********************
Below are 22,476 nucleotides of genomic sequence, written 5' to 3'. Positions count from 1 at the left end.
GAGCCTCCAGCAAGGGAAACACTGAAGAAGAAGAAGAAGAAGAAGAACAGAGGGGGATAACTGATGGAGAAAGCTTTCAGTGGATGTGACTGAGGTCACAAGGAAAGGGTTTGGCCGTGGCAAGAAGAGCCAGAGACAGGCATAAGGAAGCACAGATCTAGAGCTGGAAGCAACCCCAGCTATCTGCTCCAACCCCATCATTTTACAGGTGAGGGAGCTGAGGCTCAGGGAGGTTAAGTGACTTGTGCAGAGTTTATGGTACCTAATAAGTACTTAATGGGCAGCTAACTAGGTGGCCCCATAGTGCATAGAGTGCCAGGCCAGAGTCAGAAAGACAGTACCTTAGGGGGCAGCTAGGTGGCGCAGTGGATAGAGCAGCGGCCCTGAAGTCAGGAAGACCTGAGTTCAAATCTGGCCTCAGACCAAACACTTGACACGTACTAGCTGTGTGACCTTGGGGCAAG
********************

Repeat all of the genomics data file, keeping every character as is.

Below are 22,476 nucleotides of genomic sequence, written 5' to 3'. Positions count from 1 at the left end.
GAGCCTCCAGCAAGGGAAACACTGAAGAAGAAGAAGAAGAAGAAGAACAGAGGGGGATAACTGATGGAGAAAGCTTTCAGTGGATGTGACTGAGGTCACAAGGAAAGGGTTTGGCCGTGGCAAGAAGAGCCAGAGACAGGCATAAGGAAGCACAGATCTAGAGCTGGAAGCAACCCCAGCTATCTGCTCCAACCCCATCATTTTACAGGTGAGGGAGCTGAGGCTCAGGGAGGTTAAGTGACTTGTGCAGAGTTTATGGTACCTAATAAGTACTTAATGGGCAGCTAACTAGGTGGCCCCATAGTGCATAGAGTGCCAGGCCAGAGTCAGAAAGACAGTACCTTAGGGGGCAGCTAGGTGGCGCAGTGGATAGAGCAGCGGCCCTGAAGTCAGGAAGACCTGAGTTCAAATCTGGCCTCAGACCAAACACTTGACACGTACTAGCTGTGTGACCTTGGGGCAAG